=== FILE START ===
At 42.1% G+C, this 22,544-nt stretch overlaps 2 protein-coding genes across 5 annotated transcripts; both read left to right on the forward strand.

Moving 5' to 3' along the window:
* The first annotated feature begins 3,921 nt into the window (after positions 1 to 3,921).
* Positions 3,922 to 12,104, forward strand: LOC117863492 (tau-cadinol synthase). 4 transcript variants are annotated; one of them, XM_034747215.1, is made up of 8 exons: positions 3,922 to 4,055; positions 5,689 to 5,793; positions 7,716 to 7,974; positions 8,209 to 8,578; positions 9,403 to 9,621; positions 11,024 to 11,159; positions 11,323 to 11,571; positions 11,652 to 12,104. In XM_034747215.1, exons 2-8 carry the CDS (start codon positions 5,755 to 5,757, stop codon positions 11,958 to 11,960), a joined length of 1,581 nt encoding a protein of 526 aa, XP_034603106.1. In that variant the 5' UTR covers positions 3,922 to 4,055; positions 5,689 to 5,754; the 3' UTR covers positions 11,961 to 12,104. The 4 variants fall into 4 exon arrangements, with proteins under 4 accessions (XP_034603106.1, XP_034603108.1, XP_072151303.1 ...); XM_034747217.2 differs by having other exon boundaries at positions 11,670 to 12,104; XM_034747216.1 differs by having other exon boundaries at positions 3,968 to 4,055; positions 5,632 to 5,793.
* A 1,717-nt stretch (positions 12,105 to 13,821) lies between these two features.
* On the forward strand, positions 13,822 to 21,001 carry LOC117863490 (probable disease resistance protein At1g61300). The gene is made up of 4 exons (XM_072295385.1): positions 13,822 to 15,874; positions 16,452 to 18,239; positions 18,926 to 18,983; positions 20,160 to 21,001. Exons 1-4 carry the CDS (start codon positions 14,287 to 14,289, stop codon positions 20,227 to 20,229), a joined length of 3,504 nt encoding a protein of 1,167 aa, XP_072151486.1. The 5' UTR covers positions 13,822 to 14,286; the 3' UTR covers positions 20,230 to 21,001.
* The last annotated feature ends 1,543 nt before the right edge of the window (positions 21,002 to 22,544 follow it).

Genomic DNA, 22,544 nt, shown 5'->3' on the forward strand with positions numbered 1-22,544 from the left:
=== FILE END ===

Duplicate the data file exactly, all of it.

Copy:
At 42.1% G+C, this 22,544-nt stretch overlaps 2 protein-coding genes across 5 annotated transcripts; both read left to right on the forward strand.

Moving 5' to 3' along the window:
* The first annotated feature begins 3,921 nt into the window (after positions 1 to 3,921).
* Positions 3,922 to 12,104, forward strand: LOC117863492 (tau-cadinol synthase). 4 transcript variants are annotated; one of them, XM_034747215.1, is made up of 8 exons: positions 3,922 to 4,055; positions 5,689 to 5,793; positions 7,716 to 7,974; positions 8,209 to 8,578; positions 9,403 to 9,621; positions 11,024 to 11,159; positions 11,323 to 11,571; positions 11,652 to 12,104. In XM_034747215.1, exons 2-8 carry the CDS (start codon positions 5,755 to 5,757, stop codon positions 11,958 to 11,960), a joined length of 1,581 nt encoding a protein of 526 aa, XP_034603106.1. In that variant the 5' UTR covers positions 3,922 to 4,055; positions 5,689 to 5,754; the 3' UTR covers positions 11,961 to 12,104. The 4 variants fall into 4 exon arrangements, with proteins under 4 accessions (XP_034603106.1, XP_034603108.1, XP_072151303.1 ...); XM_034747217.2 differs by having other exon boundaries at positions 11,670 to 12,104; XM_034747216.1 differs by having other exon boundaries at positions 3,968 to 4,055; positions 5,632 to 5,793.
* A 1,717-nt stretch (positions 12,105 to 13,821) lies between these two features.
* On the forward strand, positions 13,822 to 21,001 carry LOC117863490 (probable disease resistance protein At1g61300). The gene is made up of 4 exons (XM_072295385.1): positions 13,822 to 15,874; positions 16,452 to 18,239; positions 18,926 to 18,983; positions 20,160 to 21,001. Exons 1-4 carry the CDS (start codon positions 14,287 to 14,289, stop codon positions 20,227 to 20,229), a joined length of 3,504 nt encoding a protein of 1,167 aa, XP_072151486.1. The 5' UTR covers positions 13,822 to 14,286; the 3' UTR covers positions 20,230 to 21,001.
* The last annotated feature ends 1,543 nt before the right edge of the window (positions 21,002 to 22,544 follow it).

Genomic DNA, 22,544 nt, shown 5'->3' on the forward strand with positions numbered 1-22,544 from the left: